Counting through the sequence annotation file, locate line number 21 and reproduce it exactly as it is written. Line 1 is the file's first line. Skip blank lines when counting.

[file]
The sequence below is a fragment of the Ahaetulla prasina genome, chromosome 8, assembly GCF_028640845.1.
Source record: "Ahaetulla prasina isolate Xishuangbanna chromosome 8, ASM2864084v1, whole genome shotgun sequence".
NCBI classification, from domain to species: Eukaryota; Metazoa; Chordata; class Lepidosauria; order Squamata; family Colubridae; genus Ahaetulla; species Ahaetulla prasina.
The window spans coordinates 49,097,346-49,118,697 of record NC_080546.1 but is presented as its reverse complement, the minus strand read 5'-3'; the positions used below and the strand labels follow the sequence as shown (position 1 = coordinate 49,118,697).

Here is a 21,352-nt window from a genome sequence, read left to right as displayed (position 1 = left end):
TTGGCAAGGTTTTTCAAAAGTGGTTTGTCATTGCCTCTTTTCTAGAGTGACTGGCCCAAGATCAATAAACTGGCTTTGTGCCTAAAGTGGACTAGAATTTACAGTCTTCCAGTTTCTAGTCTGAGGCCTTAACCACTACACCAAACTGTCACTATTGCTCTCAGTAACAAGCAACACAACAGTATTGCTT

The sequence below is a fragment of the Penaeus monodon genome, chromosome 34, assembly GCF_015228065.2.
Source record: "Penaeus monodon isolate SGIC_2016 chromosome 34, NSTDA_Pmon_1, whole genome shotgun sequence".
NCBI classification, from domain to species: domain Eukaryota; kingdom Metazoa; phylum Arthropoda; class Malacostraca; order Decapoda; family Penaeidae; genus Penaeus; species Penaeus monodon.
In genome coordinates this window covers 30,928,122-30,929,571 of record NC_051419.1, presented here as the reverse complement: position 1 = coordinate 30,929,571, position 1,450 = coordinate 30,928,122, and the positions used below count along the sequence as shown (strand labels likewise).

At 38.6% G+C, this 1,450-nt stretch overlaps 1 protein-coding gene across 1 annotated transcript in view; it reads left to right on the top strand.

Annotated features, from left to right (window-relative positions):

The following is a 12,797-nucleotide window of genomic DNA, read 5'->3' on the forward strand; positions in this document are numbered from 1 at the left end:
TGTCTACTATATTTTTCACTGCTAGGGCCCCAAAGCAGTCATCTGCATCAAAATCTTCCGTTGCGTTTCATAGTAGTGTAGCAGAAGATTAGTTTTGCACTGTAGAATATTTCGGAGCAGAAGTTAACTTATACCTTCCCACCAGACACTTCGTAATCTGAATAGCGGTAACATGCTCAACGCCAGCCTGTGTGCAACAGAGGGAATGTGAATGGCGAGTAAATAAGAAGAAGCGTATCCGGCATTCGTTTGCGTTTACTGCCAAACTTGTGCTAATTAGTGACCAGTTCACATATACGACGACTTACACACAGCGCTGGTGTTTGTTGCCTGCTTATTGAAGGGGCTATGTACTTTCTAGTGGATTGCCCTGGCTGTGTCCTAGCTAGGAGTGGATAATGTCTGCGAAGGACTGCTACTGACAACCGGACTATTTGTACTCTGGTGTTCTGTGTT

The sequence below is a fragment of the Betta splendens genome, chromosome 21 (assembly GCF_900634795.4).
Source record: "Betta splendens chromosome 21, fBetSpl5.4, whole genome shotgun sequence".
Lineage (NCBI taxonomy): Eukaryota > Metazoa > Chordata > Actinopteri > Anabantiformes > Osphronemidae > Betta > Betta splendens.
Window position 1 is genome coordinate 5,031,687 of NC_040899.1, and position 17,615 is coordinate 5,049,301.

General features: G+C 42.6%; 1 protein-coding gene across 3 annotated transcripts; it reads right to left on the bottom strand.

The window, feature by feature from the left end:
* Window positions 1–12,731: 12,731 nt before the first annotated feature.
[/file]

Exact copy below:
* Window positions 1–12,731: 12,731 nt before the first annotated feature.